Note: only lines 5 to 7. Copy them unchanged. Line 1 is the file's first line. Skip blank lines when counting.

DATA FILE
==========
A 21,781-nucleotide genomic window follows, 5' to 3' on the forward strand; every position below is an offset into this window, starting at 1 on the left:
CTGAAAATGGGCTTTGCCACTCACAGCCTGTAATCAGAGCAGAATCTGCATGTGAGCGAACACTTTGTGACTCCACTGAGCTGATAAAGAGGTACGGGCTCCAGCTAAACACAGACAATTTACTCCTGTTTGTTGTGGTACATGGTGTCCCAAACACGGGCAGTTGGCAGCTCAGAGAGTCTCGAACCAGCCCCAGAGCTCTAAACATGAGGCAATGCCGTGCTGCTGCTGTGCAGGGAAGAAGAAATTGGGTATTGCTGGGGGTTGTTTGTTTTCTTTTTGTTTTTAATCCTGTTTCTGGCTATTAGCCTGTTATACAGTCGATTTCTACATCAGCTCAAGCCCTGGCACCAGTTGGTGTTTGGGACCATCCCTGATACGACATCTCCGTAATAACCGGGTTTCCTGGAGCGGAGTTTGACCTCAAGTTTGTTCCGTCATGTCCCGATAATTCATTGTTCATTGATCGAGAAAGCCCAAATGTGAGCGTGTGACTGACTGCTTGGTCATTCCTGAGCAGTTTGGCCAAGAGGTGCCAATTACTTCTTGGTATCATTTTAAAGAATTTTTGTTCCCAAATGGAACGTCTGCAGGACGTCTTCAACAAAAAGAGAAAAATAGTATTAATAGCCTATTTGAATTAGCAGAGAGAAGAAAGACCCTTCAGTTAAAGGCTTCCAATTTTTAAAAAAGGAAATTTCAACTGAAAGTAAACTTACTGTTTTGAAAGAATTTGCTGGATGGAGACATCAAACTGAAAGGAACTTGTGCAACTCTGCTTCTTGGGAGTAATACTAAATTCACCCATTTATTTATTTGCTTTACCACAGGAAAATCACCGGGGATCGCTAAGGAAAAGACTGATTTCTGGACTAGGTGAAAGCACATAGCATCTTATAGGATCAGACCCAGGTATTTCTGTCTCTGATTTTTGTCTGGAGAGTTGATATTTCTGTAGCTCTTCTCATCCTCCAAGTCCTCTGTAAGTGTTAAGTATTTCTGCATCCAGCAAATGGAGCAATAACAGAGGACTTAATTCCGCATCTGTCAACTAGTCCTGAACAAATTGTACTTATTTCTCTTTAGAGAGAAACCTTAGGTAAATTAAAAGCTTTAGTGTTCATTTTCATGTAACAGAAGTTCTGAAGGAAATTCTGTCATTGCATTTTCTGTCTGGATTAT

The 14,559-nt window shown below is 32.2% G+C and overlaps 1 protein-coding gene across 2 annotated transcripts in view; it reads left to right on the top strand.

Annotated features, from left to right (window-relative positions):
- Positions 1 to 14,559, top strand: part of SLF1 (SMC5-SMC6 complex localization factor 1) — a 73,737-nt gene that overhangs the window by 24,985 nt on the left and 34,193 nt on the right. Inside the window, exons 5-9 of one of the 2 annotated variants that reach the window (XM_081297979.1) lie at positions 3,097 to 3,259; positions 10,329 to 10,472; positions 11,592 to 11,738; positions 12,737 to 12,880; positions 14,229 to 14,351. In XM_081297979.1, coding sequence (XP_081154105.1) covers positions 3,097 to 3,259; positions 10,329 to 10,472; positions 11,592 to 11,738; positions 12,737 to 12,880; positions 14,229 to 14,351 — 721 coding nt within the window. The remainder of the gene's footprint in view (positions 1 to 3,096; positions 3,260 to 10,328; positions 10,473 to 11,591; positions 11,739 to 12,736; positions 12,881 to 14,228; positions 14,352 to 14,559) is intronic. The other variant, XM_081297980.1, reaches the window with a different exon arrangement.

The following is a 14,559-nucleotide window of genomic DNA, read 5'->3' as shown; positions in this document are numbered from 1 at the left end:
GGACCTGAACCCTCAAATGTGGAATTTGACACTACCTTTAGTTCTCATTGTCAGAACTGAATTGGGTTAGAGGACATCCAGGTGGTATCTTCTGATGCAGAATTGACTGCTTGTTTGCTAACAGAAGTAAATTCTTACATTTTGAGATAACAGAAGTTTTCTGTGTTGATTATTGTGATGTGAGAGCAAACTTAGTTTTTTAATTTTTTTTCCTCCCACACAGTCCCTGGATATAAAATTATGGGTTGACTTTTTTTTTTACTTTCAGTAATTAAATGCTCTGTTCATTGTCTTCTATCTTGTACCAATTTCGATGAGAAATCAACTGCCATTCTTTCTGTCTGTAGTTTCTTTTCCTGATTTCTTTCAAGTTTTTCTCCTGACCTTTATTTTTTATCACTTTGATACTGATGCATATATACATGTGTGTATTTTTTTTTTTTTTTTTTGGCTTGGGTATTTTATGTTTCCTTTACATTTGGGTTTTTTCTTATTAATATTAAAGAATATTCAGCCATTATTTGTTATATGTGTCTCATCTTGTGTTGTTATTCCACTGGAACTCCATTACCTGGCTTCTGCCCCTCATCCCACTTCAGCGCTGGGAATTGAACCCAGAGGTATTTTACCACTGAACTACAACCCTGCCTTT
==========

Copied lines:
- Positions 1 to 14,559, top strand: part of SLF1 (SMC5-SMC6 complex localization factor 1) — a 73,737-nt gene that overhangs the window by 24,985 nt on the left and 34,193 nt on the right. Inside the window, exons 5-9 of one of the 2 annotated variants that reach the window (XM_081297979.1) lie at positions 3,097 to 3,259; positions 10,329 to 10,472; positions 11,592 to 11,738; positions 12,737 to 12,880; positions 14,229 to 14,351. In XM_081297979.1, coding sequence (XP_081154105.1) covers positions 3,097 to 3,259; positions 10,329 to 10,472; positions 11,592 to 11,738; positions 12,737 to 12,880; positions 14,229 to 14,351 — 721 coding nt within the window. The remainder of the gene's footprint in view (positions 1 to 3,096; positions 3,260 to 10,328; positions 10,473 to 11,591; positions 11,739 to 12,736; positions 12,881 to 14,228; positions 14,352 to 14,559) is intronic. The other variant, XM_081297980.1, reaches the window with a different exon arrangement.

The following is a 14,559-nucleotide window of genomic DNA, read 5'->3' as shown; positions in this document are numbered from 1 at the left end:
GGACCTGAACCCTCAAATGTGGAATTTGACACTACCTTTAGTTCTCATTGTCAGAACTGAATTGGGTTAGAGGACATCCAGGTGGTATCTTCTGATGCAGAATTGACTGCTTGTTTGCTAACAGAAGTAAATTCTTACATTTTGAGATAACAGAAGTTTTCTGTGTTGATTATTGTGATGTGAGAGCAAACTTAGTTTTTTAATTTTTTTTCCTCCCACACAGTCCCTGGATATAAAATTATGGGTTGACTTTTTTTTTTACTTTCAGTAATTAAATGCTCTGTTCATTGTCTTCTATCTTGTACCAATTTCGATGAGAAATCAACTGCCATTCTTTCTGTCTGTAGTTTCTTTTCCTGATTTCTTTCAAGTTTTTCTCCTGACCTTTATTTTTTATCACTTTGATACTGATGCATATATACATGTGTGTATTTTTTTTTTTTTTTTTTGGCTTGGGTATTTTATGTTTCCTTTACATTTGGGTTTTTTCTTATTAATATTAAAGAATATTCAGCCATTATTTGTTATATGTGTCTCATCTTGTGTTGTTATTCCACTGGAACTCCATTACCTGGCTTCTGCCCCTCATCCCACTTCAGCGCTGGGAATTGAACCCAGAGGTATTTTACCACTGAACTACAACCCTGCCTTT